• Registration Certificate – no additional charge.

    If you apply for a registration certificate after the 30 day period, you are required to submit an application as well as pay the application fee and annual fee for the activity.

    Annual fees

    Annual fees are payable each year by the 30 June and are based on the Aggregate Environmental Scores (AES) for each ERA. AES was determined by the Department of Environment and Heritage Protection and is based on the ERA’s potential environmental impact on water, the atmosphere or land.

    Some activities attract a higher AES than others because of their potential impact. For example, a motor vehicle workshop has an AES of 7, whereas a concrete batching plant has an AES of 30.

    Refer to Council’s fees and charges for further information about your ERA’s annual fee and AES.

    Making an application for an ERA registration certificate

    The Environmental Protection Act 1994 requires that any person carrying out an ERA must hold, or be acting under, a registration certificate for the activity. All operators are also required to have a development approval for the activity, unless a code of environmental compliance applies.

    Previously, any environmental authority, other than a deemed approval, that was in force immediately before 4 October 2004 was treated as a development approval and registration certificate. However, all environmental authorities and deemed approvals have now expired and if a deemed approval you are required to apply for a Registration Certificate.

    Application for Registration for New Activities

    A person must apply to be a registered operator to carry out one or more ERAs, including for example:

    • One or more ERAs at a single premise,
    • One or more ERAs at two or more premises.

    An application for a registration certificate may be refused if the applicant is not a suitable person to be a registered operator having regard to the applicant’s environmental record.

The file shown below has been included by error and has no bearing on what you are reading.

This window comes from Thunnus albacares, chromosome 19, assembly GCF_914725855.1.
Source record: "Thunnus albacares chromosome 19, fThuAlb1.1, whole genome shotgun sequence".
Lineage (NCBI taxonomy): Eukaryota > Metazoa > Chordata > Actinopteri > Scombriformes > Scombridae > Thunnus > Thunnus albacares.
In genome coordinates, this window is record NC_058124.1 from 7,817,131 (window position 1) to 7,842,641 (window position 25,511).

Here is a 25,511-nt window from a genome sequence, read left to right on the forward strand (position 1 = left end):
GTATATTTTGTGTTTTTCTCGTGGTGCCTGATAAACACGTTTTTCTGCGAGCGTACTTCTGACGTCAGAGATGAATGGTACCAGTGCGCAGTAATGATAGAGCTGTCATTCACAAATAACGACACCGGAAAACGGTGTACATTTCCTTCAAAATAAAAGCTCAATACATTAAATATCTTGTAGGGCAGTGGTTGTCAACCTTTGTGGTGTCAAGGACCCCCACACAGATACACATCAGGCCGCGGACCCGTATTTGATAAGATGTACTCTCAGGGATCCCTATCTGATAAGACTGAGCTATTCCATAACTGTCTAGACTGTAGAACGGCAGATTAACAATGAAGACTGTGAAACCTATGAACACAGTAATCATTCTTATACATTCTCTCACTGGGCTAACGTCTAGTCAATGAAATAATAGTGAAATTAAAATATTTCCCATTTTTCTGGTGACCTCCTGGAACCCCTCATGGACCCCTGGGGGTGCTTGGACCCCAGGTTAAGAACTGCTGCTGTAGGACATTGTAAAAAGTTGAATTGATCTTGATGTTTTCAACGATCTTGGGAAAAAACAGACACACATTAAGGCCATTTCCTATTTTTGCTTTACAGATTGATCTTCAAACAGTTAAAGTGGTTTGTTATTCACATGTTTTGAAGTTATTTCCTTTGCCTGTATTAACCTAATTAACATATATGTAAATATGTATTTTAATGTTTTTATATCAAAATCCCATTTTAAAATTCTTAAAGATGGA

Applications for Multiple Activities

    If an application is being made for multiple activities at two or more premises on a single registration certificate, an additional attachment to the registration application form must be submitted to demonstrate that these activities will be managed as part of a single integrated operation.

    You will be advised of the decision to grant a single registration certificate or multiple registration certificates.

    When applying for multiple activities as a single integrated operation, the fee payable is the application fee plus the highest annual fee of the activities being applied for. If Environmental Health Services decides to grant more than one registration certificate the additional fees will be advised.

    Application for Continuing Registration (eg Transfer due to sale of business) 

    If you are taking over a business from an existing operator, you will need to indicate on the registration application form that you are applying for a continuing registration. In addition to the standard details on the registration form, the details and signatures of the new operator and the existing operator will be required.

    It is a requirement that the existing operator notify the buyer of the need to hold a registration certificate.

    It is also recommended that you conduct a business search to determine if there are any outstanding requisitions or outstanding fees owed by the business.

    How to cancel/surrender a ERA registration certificate

    You are required to surrender your registration certificate if you have closed down and no longer operate the ERA activities as listed on your registration certificate.